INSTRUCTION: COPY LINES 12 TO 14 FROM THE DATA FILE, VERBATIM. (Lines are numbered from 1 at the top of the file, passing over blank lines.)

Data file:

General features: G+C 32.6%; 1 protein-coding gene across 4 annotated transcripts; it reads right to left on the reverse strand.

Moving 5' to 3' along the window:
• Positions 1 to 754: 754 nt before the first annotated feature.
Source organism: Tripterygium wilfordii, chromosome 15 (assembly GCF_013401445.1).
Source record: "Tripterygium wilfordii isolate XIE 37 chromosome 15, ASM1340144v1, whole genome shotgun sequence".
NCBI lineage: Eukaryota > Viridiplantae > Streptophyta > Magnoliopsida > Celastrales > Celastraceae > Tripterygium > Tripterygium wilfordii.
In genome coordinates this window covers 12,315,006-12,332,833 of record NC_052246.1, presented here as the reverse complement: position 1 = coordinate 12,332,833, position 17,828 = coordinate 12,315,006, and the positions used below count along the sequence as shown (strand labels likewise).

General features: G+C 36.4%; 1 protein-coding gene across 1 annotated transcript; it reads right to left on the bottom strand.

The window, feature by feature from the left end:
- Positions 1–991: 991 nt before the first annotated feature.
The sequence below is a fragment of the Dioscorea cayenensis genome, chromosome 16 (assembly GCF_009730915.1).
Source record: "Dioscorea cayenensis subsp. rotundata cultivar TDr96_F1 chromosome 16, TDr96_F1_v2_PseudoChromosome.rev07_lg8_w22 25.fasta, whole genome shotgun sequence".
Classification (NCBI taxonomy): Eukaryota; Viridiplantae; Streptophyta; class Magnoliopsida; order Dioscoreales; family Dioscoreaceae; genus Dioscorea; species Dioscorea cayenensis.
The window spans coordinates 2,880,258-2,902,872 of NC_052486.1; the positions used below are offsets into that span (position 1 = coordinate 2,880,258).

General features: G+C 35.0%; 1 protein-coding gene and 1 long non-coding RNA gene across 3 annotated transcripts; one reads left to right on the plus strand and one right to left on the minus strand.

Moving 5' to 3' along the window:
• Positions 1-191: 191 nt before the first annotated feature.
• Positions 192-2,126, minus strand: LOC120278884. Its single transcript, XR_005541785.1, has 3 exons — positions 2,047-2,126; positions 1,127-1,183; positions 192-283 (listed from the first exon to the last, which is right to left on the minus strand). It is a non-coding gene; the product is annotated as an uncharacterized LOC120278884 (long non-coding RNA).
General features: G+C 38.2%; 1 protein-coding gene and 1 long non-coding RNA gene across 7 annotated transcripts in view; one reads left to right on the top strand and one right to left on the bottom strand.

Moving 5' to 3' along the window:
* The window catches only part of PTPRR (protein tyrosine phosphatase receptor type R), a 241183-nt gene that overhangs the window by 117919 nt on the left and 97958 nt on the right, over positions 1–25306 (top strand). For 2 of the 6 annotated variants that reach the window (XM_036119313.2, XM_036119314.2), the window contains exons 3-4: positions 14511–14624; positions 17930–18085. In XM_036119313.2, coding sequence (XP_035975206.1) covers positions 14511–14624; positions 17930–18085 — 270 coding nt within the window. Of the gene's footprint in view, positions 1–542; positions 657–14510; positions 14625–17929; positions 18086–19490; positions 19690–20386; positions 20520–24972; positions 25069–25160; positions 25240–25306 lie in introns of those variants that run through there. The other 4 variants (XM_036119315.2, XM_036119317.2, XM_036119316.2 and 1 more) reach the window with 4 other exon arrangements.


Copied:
Source record: "Dioscorea cayenensis subsp. rotundata cultivar TDr96_F1 chromosome 16, TDr96_F1_v2_PseudoChromosome.rev07_lg8_w22 25.fasta, whole genome shotgun sequence".
Classification (NCBI taxonomy): Eukaryota; Viridiplantae; Streptophyta; class Magnoliopsida; order Dioscoreales; family Dioscoreaceae; genus Dioscorea; species Dioscorea cayenensis.
The window spans coordinates 2,880,258-2,902,872 of NC_052486.1; the positions used below are offsets into that span (position 1 = coordinate 2,880,258).